II. Standard of Review

         In general, a pleading must include “a short and plain statement of the claim showing that the pleader is entitled to relief.” Fed. R. Civ. P. 8(a)(2). However, in order to withstand a motion to dismiss pursuant to Fed. R. Civ. P. 12(b)(6), a complaint “must plead enough facts to state a claim to relief that is plausible on its face.” Ray v. Spirit Airlines, Inc., 836 F.3d 1340, 1347– 48 (11th Cir. 2016) (quoting Bell Atl. Corp. v. Twombly, 550 U.S. 544, 570 (2007)) (internal quotation marks omitted). “A claim has facial plausibility when the plaintiff pleads factual content that allows the court to draw the reasonable inference that the defendant is liable for the misconduct alleged.” Ashcroft v. Iqbal, 556 U.S. 662, 678 (2009). Stated another way, the factual allegations in the complaint must be sufficient to “raise a right to relief above the speculative level.” Edwards v. Prime, Inc., 602 F.3d 1276, 1301 (11th Cir. 2010). A complaint that “succeeds in identifying facts that are suggestive enough to render [the necessary elements of a claim] plausible” will survive a motion to dismiss. Watts v. Fla. Int’l Univ., 495 F.3d 1289, 1296 (11th Cir. 2007) (quoting Twombly, 550 U.S. at 556) (internal quotation marks omitted).

         In evaluating the sufficiency of a complaint, this Court first “identif[ies] pleadings that, because they are no more than conclusions, are not entitled to the assumption of truth.” Iqbal, 556 U.S. at 679. This Court then “assume[s] the[] veracity” of the complaint’s “well-pleaded factual allegations” and “determine[s] whether they plausibly give rise to an entitlement to relief.” Id. Review of the complaint is “a context-specific task that requires [this Court] to draw on its judicial experience and common sense.” Id. If the pleading “contain[s] enough information regarding the material elements of a cause of action to support recovery under some ‘viable legal theory,’” it satisfies the notice pleading standard. Am. Fed’n of Labor & Cong. of Indus. Orgs. v. City of Miami, 637 F.3d 1178, 1186 (11th Cir. 2011) (quoting Roe v. Aware Woman Ctr. for Choice, Inc., 253 F.3d 678, 683–84 (11th Cir. 2001)).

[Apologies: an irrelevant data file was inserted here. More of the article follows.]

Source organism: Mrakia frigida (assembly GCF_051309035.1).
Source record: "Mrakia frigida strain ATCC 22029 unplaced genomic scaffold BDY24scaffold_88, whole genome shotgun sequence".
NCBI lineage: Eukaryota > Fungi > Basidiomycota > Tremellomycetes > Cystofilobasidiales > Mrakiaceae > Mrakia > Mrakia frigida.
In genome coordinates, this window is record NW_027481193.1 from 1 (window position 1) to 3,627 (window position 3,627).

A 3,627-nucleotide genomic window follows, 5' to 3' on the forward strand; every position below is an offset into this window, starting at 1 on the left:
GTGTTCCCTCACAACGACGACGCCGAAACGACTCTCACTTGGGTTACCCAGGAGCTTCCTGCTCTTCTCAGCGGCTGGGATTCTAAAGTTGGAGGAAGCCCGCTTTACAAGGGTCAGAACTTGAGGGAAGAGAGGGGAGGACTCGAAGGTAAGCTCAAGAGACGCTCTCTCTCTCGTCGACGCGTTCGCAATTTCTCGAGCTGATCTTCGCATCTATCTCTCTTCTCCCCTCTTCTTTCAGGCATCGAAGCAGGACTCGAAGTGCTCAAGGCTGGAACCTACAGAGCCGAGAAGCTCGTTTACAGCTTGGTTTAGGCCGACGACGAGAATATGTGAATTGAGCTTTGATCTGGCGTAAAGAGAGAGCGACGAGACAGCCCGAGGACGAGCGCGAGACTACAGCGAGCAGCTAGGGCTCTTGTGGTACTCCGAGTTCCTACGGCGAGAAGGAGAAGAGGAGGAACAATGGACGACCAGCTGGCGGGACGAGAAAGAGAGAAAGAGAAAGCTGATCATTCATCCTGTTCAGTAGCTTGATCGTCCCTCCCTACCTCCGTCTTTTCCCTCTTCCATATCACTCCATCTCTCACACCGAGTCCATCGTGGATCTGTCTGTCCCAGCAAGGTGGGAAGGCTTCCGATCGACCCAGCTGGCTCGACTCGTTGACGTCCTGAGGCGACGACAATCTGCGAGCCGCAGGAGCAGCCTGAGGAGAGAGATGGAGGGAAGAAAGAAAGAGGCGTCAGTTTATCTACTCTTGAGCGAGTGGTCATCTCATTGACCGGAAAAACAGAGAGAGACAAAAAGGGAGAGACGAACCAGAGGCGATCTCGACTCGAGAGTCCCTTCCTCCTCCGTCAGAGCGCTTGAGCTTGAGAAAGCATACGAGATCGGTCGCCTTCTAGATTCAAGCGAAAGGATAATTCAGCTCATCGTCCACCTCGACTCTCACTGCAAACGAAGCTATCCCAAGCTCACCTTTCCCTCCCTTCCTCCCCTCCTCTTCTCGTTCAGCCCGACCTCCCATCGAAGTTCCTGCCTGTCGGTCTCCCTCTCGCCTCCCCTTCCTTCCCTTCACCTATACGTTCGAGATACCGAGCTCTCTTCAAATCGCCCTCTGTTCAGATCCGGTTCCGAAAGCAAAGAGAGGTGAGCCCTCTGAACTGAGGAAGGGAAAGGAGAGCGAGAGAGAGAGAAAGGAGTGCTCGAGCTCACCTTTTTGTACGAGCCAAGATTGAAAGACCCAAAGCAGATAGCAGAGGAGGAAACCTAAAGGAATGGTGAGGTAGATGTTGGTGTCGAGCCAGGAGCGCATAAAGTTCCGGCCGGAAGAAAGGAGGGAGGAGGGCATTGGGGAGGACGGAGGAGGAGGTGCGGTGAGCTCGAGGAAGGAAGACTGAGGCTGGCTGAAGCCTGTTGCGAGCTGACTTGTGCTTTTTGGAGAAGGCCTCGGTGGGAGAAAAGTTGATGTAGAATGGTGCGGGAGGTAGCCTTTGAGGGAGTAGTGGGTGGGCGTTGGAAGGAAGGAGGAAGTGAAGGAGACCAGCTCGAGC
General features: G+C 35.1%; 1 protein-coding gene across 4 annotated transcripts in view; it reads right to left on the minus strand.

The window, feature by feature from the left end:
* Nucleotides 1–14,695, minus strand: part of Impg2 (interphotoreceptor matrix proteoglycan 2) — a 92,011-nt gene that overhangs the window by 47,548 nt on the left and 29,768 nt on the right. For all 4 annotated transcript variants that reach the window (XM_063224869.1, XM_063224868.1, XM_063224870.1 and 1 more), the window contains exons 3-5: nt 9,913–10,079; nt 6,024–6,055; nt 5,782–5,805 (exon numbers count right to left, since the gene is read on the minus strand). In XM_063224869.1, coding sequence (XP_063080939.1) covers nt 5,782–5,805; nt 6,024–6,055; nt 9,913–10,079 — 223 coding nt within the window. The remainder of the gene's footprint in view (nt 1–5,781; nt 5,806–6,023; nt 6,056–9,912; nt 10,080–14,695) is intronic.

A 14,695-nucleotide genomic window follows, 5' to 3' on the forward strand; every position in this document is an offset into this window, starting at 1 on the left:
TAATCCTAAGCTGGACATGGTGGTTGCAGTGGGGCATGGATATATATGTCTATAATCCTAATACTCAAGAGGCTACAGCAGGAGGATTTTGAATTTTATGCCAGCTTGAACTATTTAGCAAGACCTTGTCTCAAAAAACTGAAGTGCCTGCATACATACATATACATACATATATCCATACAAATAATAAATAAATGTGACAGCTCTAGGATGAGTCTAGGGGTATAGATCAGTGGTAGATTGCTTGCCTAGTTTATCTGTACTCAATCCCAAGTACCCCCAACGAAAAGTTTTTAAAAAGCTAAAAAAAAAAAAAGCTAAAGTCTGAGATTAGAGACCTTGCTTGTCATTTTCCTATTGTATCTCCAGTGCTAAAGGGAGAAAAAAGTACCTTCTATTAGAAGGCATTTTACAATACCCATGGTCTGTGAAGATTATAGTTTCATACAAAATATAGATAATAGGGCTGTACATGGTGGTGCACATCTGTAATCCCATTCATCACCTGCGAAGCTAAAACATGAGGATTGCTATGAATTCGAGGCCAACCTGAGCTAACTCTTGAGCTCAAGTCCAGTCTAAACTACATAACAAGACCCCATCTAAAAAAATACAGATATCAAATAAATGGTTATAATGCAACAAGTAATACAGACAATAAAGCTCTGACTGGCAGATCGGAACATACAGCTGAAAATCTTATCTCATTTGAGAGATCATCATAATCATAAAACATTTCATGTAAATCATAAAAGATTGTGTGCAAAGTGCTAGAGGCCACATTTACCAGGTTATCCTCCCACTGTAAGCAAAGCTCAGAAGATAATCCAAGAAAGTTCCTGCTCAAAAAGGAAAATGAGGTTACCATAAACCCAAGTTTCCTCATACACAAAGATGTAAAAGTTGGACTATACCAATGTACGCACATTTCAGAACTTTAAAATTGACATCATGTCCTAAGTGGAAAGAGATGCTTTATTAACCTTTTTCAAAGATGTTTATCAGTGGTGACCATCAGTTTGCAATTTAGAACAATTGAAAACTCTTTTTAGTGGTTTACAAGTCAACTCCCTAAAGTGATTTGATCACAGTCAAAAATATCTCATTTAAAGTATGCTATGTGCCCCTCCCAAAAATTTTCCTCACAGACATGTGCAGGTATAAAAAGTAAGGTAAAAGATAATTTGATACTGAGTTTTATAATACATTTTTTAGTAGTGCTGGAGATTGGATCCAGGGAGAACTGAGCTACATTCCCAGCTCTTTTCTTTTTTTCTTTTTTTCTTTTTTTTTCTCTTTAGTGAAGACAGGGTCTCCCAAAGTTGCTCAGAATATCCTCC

“In general, if it considers materials outside of the complaint, a district court must convert the motion to dismiss into a summary judgment motion.” SFM Holdings, Ltd. v. Banc. of Am. Sec., LLC, 600 F.3d 1334, 1337 (11th Cir. 2010). However, a “district court may consider an extrinsic document if it is (1) central to the plaintiff’s claim, and (2) its authenticity is not challenged.” See Id. (citing Day v. Taylor, 400 F.3d 1272, 1276 (11th Cir. 2005)). In their Amended Complaint, Plaintiffs refer to their EEOC charges and notice of right to sue letters. The EEOC charges are also referred to throughout the motion to dismiss. As the Court finds the EEOC charges central to the plaintiffs’ claims and their authenticity is not in dispute, the Court will take them into consideration in this Opinion.[2]

         III. Discussion

         Defendant Dick Shea seeks to dismiss the § 1981 claims brought against him in Counts Five, Six, Seven, Eleven, Twelve, and Thirteen of the Amended Complaint for failure to state a claim. Morris-Shea also seeks dismissal of certain allegations contained within Counts Two and Eight of the Amended Complaint, arguing that Plaintiff Larry Coleman failed to exhaust his administrative remedies with respect to these allegations. Defendants also ask the Court to require the Plaintiffs to re-plead their claims, contending that the Amended Complaint is “needlessly long, unnecessarily repetitive, and frustrates Defendants’ ability to respond to material allegations against them.” (See Doc. 20 at 12.) The Court will address each argument in turn.

         A. 42 U.S.C. ยง 1981 ...